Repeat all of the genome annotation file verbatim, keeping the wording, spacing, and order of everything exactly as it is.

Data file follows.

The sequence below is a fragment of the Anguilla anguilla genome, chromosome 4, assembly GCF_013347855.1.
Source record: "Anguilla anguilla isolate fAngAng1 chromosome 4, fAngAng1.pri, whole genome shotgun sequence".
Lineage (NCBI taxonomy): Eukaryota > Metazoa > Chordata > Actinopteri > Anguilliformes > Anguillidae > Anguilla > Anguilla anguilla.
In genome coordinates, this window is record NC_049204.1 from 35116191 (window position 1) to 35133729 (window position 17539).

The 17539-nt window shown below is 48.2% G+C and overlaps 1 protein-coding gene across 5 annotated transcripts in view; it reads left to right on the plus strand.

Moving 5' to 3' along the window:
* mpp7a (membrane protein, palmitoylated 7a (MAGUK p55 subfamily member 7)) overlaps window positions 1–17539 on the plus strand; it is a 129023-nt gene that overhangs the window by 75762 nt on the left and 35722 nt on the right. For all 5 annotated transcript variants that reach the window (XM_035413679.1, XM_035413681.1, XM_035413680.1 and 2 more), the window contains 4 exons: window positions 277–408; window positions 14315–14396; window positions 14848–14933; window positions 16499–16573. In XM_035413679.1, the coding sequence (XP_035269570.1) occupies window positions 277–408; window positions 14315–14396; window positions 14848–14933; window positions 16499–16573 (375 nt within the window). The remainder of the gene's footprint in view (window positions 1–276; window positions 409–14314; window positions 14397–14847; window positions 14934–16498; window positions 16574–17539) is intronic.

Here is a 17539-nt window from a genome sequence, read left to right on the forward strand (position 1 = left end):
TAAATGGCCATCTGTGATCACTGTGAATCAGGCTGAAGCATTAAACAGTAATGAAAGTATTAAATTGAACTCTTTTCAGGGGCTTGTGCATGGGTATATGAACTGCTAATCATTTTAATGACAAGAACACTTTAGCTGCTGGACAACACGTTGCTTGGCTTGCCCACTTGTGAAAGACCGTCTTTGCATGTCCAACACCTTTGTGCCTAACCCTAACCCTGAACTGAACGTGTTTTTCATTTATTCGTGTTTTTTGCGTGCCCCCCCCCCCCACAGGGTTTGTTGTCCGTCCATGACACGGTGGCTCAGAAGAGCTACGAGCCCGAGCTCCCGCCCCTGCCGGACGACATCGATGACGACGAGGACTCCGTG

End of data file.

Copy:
The sequence below is a fragment of the Anguilla anguilla genome, chromosome 4, assembly GCF_013347855.1.
Source record: "Anguilla anguilla isolate fAngAng1 chromosome 4, fAngAng1.pri, whole genome shotgun sequence".
Lineage (NCBI taxonomy): Eukaryota > Metazoa > Chordata > Actinopteri > Anguilliformes > Anguillidae > Anguilla > Anguilla anguilla.
In genome coordinates, this window is record NC_049204.1 from 35116191 (window position 1) to 35133729 (window position 17539).

The 17539-nt window shown below is 48.2% G+C and overlaps 1 protein-coding gene across 5 annotated transcripts in view; it reads left to right on the plus strand.

Moving 5' to 3' along the window:
* mpp7a (membrane protein, palmitoylated 7a (MAGUK p55 subfamily member 7)) overlaps window positions 1–17539 on the plus strand; it is a 129023-nt gene that overhangs the window by 75762 nt on the left and 35722 nt on the right. For all 5 annotated transcript variants that reach the window (XM_035413679.1, XM_035413681.1, XM_035413680.1 and 2 more), the window contains 4 exons: window positions 277–408; window positions 14315–14396; window positions 14848–14933; window positions 16499–16573. In XM_035413679.1, the coding sequence (XP_035269570.1) occupies window positions 277–408; window positions 14315–14396; window positions 14848–14933; window positions 16499–16573 (375 nt within the window). The remainder of the gene's footprint in view (window positions 1–276; window positions 409–14314; window positions 14397–14847; window positions 14934–16498; window positions 16574–17539) is intronic.

Here is a 17539-nt window from a genome sequence, read left to right on the forward strand (position 1 = left end):
TAAATGGCCATCTGTGATCACTGTGAATCAGGCTGAAGCATTAAACAGTAATGAAAGTATTAAATTGAACTCTTTTCAGGGGCTTGTGCATGGGTATATGAACTGCTAATCATTTTAATGACAAGAACACTTTAGCTGCTGGACAACACGTTGCTTGGCTTGCCCACTTGTGAAAGACCGTCTTTGCATGTCCAACACCTTTGTGCCTAACCCTAACCCTGAACTGAACGTGTTTTTCATTTATTCGTGTTTTTTGCGTGCCCCCCCCCCCCACAGGGTTTGTTGTCCGTCCATGACACGGTGGCTCAGAAGAGCTACGAGCCCGAGCTCCCGCCCCTGCCGGACGACATCGATGACGACGAGGACTCCGTG